Colossians 4:2-6

After an introductory summary description of Christian ethics in 3:1-17, Paul addressed six groups of Christians in regard to the specific responsibilities that belonged to their station in life: wives and husbands, children and parents, and slaves and slave owners. In a short conclusion Paul now wraps up his description of the Christian life with a set of brief exhortations. We have a similar short paragraph in Philippians 4:4-9. It is significant, I think, that none of the summary descriptions of Christian living is precisely the same as any other. It is too large a subject to reduce to a few rules in any case, every group of Christians needs reminders tailored to their own circumstances, and — and perhaps this is the main lesson — the Christian life is simply the application of the believer’s experience of salvation to his own behavior. The Christian life is the reflex of the experience of divine grace and love. So, no matter how it is described and in respect to what particular behaviors, the same basic principlesalways apply because God and Christ are the same and their grace and love are the same. The Christian life is at bottom an effort to be like God and to act like Christ in all our thinking, speaking, and doing and to make an appropriate response to the great gifts God has lavished on us. Every description of the Christian life, therefore, is a reflection of those facts. As Paul summarized it at v. 17: the simple way to describe the Christian life is to say that it is a life of gratitude lived with a view to serving Jesus Christ and pleasing him in everything that we do.

That’s uncontroversial when uttered to an audience like this. But it is important for Christians nowadays to realize how radically uninteresting, if not repellent, that vision of life is to the modern secularist mind. It has always been at bottom uninteresting to the unbelieving mind, but until recently its dislike of a Christian understanding of life was more likely to be masked, even to itself. It was the rare person who would say with Milton’s Satan, “Better to reign in hell, than to serve in heav’n.” [Paradise Lost, I, 263] But nowadays we are more likely to hear such sentiments expressed out loud and defiantly. One modern writer expresses his disgust for the life we aspire to lead in this way.

“’Man’s chief end,’ admonishes the Scottish shorter catechism, ‘is to glorify God and enjoy him for ever and ever.’ What kind of life can be said to be significant if we are totally dependent upon this God for our existence and sustenance? Is not the life of an independent free man to be preferred to one of eternal bondage? As Bertrand Russell has said, to sing hymns in praise of Him and hold hands throughout eternity would be sheer boredom. For the free man, Hell could not be worse.” [Paul Kurtz, The Fullness of Life, 86, cited in David Jones, Biblical Christian Ethics, 37]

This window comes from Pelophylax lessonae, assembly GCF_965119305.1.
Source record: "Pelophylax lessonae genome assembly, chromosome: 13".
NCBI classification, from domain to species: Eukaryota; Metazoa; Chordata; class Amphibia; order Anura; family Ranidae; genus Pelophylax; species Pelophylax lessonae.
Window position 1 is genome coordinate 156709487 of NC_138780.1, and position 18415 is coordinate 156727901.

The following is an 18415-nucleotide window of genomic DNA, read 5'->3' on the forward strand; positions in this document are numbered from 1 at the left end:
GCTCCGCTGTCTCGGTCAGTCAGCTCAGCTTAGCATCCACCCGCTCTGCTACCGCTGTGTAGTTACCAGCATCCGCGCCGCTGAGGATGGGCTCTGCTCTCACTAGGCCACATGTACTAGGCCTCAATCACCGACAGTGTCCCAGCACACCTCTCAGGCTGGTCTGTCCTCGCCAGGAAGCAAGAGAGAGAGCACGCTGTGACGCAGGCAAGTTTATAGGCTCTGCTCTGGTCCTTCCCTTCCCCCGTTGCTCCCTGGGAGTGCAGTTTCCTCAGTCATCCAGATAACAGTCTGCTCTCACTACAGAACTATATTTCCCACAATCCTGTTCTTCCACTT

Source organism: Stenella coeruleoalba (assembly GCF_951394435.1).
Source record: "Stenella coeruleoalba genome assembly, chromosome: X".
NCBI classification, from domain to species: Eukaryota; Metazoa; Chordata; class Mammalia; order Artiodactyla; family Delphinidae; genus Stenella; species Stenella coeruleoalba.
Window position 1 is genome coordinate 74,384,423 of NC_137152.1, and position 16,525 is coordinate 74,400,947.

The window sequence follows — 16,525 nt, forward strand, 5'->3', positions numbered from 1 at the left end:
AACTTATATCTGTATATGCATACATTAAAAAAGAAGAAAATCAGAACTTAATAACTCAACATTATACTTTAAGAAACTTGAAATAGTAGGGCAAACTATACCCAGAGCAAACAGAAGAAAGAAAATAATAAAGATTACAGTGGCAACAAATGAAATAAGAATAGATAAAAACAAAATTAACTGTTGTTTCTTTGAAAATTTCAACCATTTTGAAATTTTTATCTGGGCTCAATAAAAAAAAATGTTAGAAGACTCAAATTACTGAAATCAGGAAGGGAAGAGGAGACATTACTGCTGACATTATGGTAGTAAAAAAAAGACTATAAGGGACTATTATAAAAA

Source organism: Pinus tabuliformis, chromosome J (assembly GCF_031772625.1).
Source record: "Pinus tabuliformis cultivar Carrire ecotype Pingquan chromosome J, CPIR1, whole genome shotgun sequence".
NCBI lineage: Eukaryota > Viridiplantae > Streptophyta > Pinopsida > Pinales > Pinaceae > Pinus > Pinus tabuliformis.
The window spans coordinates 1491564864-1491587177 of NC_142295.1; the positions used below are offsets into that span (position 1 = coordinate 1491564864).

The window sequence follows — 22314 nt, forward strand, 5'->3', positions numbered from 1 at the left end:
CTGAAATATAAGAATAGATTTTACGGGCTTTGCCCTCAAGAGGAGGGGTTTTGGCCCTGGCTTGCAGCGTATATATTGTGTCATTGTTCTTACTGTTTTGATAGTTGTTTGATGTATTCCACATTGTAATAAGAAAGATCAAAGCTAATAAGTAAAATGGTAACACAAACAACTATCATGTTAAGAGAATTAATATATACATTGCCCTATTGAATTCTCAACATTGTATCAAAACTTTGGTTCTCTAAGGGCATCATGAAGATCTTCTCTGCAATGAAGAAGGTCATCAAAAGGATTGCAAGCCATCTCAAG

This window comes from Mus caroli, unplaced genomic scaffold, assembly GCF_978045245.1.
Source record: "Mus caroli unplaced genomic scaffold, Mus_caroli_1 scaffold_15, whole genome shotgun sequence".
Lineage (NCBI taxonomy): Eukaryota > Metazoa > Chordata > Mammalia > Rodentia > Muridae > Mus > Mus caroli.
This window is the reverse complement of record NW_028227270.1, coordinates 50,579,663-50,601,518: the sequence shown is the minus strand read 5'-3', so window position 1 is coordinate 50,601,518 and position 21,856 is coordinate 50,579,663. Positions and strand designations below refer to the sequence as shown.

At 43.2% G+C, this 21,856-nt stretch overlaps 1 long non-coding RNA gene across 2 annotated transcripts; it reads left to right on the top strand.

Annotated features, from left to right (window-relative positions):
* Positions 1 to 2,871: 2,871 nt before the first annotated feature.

There are so many things wrong with that statement it would take too long to unravel the problems, but take the point. What seems to us so straightforward and uncontroversial in what Paul has been telling us actually disgusts a lot of our neighbors. But, then, we look at their lives and see nothing we want; certainly not the life of Bertrand Russell; nothing any human being really wants if only he or she will be honest. The problem is, never having experienced the love of God, they have no sense of what life can be and what life ought to be.

Text Comment


The general nature of these commandments is obvious immediately. We are often told to be thankful in our prayers. The best way to ensure more blessing is to be thankful for the blessings we have already received. But what does it mean to be watchful in prayer? I think it most likely that Paul is urging these Christians to be alert to the needs of the time. As one commentator put it, “The church can always pray for ‘peace in our time;’ but at a certain juncture it should pray, ‘Restrain Hitler,” or ‘Calm the Middle-East.’” [Clark, 126]

Some confirmation of that interpretation is found in what follows. Paul asks for a specific blessing for himself and his entourage, related to the circumstances of his life and ministry at that moment. Paul, as you remember, was in prison in Rome when he wrote Colossians. You’ll notice the verse begins with “us” but ends with “I.” Paul is in prison, but a number of his associates with him in Rome were not, including Timothy, mentioned in 1:1, Tychicus, mentioned in 4:7, Aristarchus (who is also in prison) and Mark, mentioned in 4:10, Epaphras in 4:12, Luke and Demas in 4:14. The work is proceeding with Paul directing it from prison through his subordinates. His imprisonment on this occasion was apparently relatively relaxed, more like house arrest. He would eventually be released. If you remember, Paul was in prison because he had himself appealed to Caesar. It was possible for him to be virtually as involved in his work as the founder of European Christianity as he had always been, though confined to Rome. So it was natural for him to ask the Colossian brethren to pray for the progress of that work. It does not seem to be the case, by the way, that Paul here was asking for prayer that he might be released from prison. The Colossians no doubt prayed for that as the best way to further the work, but Paul doesn’t seem to say that the work is being hindered in particular by his being in prison. That doesn’t mean he didn’t feel the burden of imprisonment. He certainly did as is indicated in the second to the last sentence of the letter.